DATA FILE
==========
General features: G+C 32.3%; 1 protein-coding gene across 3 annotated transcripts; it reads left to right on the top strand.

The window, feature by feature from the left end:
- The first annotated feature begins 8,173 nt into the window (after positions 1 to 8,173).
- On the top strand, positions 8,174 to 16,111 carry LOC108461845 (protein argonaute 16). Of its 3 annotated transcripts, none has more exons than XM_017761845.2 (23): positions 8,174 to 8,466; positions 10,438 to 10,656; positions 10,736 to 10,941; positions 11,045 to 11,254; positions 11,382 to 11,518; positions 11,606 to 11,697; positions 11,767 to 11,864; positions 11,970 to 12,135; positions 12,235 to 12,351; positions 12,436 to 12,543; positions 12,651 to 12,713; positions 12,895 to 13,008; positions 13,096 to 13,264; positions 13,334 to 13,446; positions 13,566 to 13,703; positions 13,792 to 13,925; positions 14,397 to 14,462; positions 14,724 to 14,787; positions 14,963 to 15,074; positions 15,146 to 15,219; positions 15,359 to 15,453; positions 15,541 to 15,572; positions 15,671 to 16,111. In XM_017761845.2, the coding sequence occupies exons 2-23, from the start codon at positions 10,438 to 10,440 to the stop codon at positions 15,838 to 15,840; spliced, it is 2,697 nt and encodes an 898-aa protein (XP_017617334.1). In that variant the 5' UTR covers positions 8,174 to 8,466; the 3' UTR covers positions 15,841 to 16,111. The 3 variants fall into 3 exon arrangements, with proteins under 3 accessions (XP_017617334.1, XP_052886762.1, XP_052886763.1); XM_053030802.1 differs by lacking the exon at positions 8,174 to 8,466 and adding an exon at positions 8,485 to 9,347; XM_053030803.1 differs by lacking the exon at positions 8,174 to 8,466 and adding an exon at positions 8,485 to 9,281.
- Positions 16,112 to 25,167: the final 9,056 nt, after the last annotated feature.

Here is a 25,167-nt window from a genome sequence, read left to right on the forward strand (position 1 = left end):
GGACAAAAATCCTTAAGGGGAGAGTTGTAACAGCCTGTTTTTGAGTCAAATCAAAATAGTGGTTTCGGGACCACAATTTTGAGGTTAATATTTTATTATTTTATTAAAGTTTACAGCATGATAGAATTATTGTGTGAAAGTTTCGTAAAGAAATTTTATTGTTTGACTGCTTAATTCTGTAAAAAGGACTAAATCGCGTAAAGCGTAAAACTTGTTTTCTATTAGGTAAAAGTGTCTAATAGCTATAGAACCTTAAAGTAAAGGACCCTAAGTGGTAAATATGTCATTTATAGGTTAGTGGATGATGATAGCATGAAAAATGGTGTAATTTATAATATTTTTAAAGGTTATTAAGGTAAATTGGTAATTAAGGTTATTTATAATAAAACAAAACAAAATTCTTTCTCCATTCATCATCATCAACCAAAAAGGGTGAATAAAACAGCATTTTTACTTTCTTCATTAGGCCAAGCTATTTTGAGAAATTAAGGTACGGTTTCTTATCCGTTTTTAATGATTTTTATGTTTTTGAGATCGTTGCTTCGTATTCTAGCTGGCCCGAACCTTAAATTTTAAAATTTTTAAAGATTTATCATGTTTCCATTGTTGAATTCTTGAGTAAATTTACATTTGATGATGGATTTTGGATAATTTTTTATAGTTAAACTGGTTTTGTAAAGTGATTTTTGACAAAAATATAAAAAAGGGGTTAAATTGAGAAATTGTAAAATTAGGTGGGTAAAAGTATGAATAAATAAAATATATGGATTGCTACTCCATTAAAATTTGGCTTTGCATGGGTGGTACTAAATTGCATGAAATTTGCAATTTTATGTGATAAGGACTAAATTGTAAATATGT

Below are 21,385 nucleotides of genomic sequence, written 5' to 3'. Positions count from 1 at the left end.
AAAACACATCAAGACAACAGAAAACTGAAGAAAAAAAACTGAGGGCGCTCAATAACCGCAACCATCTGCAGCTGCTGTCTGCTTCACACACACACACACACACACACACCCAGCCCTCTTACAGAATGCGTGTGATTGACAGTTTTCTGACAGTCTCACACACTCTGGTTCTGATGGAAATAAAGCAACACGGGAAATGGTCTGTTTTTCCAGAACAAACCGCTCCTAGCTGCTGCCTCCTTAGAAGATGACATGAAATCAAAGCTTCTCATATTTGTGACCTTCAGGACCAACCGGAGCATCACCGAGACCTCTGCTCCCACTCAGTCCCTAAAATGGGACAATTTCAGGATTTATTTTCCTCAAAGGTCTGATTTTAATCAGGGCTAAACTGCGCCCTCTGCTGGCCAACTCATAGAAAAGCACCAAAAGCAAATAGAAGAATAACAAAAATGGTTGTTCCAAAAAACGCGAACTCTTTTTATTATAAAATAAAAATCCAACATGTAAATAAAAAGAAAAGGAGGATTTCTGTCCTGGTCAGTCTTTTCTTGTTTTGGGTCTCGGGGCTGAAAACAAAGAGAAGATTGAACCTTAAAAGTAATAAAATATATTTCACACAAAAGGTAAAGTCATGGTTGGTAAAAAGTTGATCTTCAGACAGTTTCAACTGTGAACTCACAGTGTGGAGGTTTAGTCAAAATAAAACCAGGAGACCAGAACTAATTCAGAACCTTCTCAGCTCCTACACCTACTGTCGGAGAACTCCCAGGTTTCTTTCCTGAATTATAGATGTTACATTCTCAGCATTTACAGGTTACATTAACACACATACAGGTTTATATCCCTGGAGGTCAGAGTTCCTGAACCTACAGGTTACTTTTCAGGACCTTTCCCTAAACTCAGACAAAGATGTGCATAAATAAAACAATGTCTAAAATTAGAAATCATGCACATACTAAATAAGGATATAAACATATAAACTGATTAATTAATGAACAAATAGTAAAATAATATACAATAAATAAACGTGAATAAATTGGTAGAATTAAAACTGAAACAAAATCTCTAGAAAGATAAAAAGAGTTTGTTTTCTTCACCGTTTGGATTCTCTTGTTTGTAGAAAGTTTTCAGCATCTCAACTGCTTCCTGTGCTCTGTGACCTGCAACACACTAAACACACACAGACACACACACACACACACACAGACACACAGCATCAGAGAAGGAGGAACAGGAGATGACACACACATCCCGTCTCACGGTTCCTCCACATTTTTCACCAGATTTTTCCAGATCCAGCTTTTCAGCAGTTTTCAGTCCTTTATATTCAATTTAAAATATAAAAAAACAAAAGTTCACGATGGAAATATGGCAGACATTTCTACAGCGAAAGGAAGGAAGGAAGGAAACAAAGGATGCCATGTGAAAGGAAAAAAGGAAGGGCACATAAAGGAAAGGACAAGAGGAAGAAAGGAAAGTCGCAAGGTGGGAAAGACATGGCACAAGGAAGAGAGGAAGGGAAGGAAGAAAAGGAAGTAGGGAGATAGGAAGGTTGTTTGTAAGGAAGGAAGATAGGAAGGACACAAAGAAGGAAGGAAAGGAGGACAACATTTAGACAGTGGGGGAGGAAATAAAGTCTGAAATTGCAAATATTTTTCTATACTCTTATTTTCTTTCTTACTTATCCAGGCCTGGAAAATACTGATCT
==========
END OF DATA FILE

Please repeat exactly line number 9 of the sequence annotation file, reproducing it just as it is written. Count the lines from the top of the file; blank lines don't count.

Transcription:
AAAACACATCAAGACAACAGAAAACTGAAGAAAAAAAACTGAGGGCGCTCAATAACCGCAACCATCTGCAGCTGCTGTCTGCTTCACACACACACACACACACACACACCCAGCCCTCTTACAGAATGCGTGTGATTGACAGTTTTCTGACAGTCTCACACACTCTGGTTCTGATGGAAATAAAGCAACACGGGAAATGGTCTGTTTTTCCAGAACAAACCGCTCCTAGCTGCTGCCTCCTTAGAAGATGACATGAAATCAAAGCTTCTCATATTTGTGACCTTCAGGACCAACCGGAGCATCACCGAGACCTCTGCTCCCACTCAGTCCCTAAAATGGGACAATTTCAGGATTTATTTTCCTCAAAGGTCTGATTTTAATCAGGGCTAAACTGCGCCCTCTGCTGGCCAACTCATAGAAAAGCACCAAAAGCAAATAGAAGAATAACAAAAATGGTTGTTCCAAAAAACGCGAACTCTTTTTATTATAAAATAAAAATCCAACATGTAAATAAAAAGAAAAGGAGGATTTCTGTCCTGGTCAGTCTTTTCTTGTTTTGGGTCTCGGGGCTGAAAACAAAGAGAAGATTGAACCTTAAAAGTAATAAAATATATTTCACACAAAAGGTAAAGTCATGGTTGGTAAAAAGTTGATCTTCAGACAGTTTCAACTGTGAACTCACAGTGTGGAGGTTTAGTCAAAATAAAACCAGGAGACCAGAACTAATTCAGAACCTTCTCAGCTCCTACACCTACTGTCGGAGAACTCCCAGGTTTCTTTCCTGAATTATAGATGTTACATTCTCAGCATTTACAGGTTACATTAACACACATACAGGTTTATATCCCTGGAGGTCAGAGTTCCTGAACCTACAGGTTACTTTTCAGGACCTTTCCCTAAACTCAGACAAAGATGTGCATAAATAAAACAATGTCTAAAATTAGAAATCATGCACATACTAAATAAGGATATAAACATATAAACTGATTAATTAATGAACAAATAGTAAAATAATATACAATAAATAAACGTGAATAAATTGGTAGAATTAAAACTGAAACAAAATCTCTAGAAAGATAAAAAGAGTTTGTTTTCTTCACCGTTTGGATTCTCTTGTTTGTAGAAAGTTTTCAGCATCTCAACTGCTTCCTGTGCTCTGTGACCTGCAACACACTAAACACACACAGACACACACACACACACACACAGACACACAGCATCAGAGAAGGAGGAACAGGAGATGACACACACATCCCGTCTCACGGTTCCTCCACATTTTTCACCAGATTTTTCCAGATCCAGCTTTTCAGCAGTTTTCAGTCCTTTATATTCAATTTAAAATATAAAAAAACAAAAGTTCACGATGGAAATATGGCAGACATTTCTACAGCGAAAGGAAGGAAGGAAGGAAACAAAGGATGCCATGTGAAAGGAAAAAAGGAAGGGCACATAAAGGAAAGGACAAGAGGAAGAAAGGAAAGTCGCAAGGTGGGAAAGACATGGCACAAGGAAGAGAGGAAGGGAAGGAAGAAAAGGAAGTAGGGAGATAGGAAGGTTGTTTGTAAGGAAGGAAGATAGGAAGGACACAAAGAAGGAAGGAAAGGAGGACAACATTTAGACAGTGGGGGAGGAAATAAAGTCTGAAATTGCAAATATTTTTCTATACTCTTATTTTCTTTCTTACTTATCCAGGCCTGGAAAATACTGATCT